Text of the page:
Nick speaks in Commons debate on planning

Nick Herbert (Arundel and South Downs) (Con)

The last time I was in this Chamber, I had cause to warn the rail Minister, my hon. Friend the Member for Orpington (Joseph Johnson), that in Sussex we have a habit of burning an effigy of people who have particularly irritated us. At the moment, those who run Govia Thameslink Railway are at the top of that list, but running a very close second are those responsible for undermining the neighbourhood planning policy, which should be heralded as such a great success for this Government. It was the policy by which power was to be returned to local people, who were to have control over where development went. Decisions taken in neighbourhood plans are entered into by the whole community, having been drawn up by volunteers and then voted on by that community in local referendums. Just as we are now debating nationally the importance of honouring a referendum result, so it gravely undermines democracy locally when decisions taken by local communities can be so easily overridden. I am afraid that is exactly what is happening.

I very much welcome my hon. Friend the Minister to his place. I hope that he will take this message back to his Department. This is like groundhog day: we have had this debate endlessly in this Chamber and on the Floor of the House, and we are constantly told, “Yes, the Government understand the problem and will do something about it.” Indeed, in December 2016 Gavin Barwell, then the excellent Housing Minister and now the Prime Minister’s excellent chief of staff, introduced helpful new guidance precisely designed to deal with the problem, ensuring that neighbourhood plans would be respected and that speculative developers could not win in the way my hon. Friend the Member for South Suffolk (James Cartlidge) has ably described. The problem with that guidance is that it can apply only to neighbourhood plans made up to two years before the date of that guidance, and if local authorities did not have a three-year land supply it did not work at all.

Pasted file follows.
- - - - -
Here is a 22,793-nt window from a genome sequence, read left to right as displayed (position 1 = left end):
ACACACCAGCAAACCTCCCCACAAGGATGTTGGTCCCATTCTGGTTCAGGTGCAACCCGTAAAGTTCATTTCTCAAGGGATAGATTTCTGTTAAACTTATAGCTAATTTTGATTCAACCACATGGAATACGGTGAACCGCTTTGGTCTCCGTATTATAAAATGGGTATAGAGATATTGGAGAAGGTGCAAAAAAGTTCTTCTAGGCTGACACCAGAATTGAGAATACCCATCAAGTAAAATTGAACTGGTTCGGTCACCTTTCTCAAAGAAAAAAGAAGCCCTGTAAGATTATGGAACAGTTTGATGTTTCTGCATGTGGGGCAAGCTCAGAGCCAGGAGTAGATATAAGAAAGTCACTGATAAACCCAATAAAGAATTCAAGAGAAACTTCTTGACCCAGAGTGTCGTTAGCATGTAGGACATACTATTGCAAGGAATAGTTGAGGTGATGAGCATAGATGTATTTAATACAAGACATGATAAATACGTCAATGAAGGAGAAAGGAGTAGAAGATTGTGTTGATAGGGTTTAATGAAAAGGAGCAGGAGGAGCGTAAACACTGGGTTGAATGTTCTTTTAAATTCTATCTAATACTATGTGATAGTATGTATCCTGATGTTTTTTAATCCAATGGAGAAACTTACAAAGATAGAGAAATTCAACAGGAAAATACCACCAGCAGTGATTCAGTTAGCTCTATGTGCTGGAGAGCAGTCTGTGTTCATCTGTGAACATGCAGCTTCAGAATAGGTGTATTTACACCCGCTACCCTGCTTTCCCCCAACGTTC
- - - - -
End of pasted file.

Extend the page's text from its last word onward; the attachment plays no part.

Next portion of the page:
Subsequent to the introduction of those new measures, I have had at least two decisions taken right up to the Planning Inspectorate or the Secretary of State and then lost on appeal because that guidance could not be used. It offered no protection to the local community n those technicalities and the speculative developers won. It is important to underline my hon. Friend’s point: that is not the way to increase house building in this country. We stand united in our desire to increase housing supply, which is a political, economic and social imperative. Everybody gets that, but the whole point is that neighbourhood plans delivered significantly more housing than was anticipated and, best of all, they did it with local consent.

Local communities were brought together and told that they would be given power. They were asked to accept responsibility and they did so, taking difficult decisions, sometimes in the face of strong local opposition, and agreed that development should go in certain places while other places should be protected. Those communities worked on the assumption that what they had been told was true, so those areas were to be protected for the 15-year life of the plan. However, almost within months they see that meant absolutely nothing; the developers could simply charge in.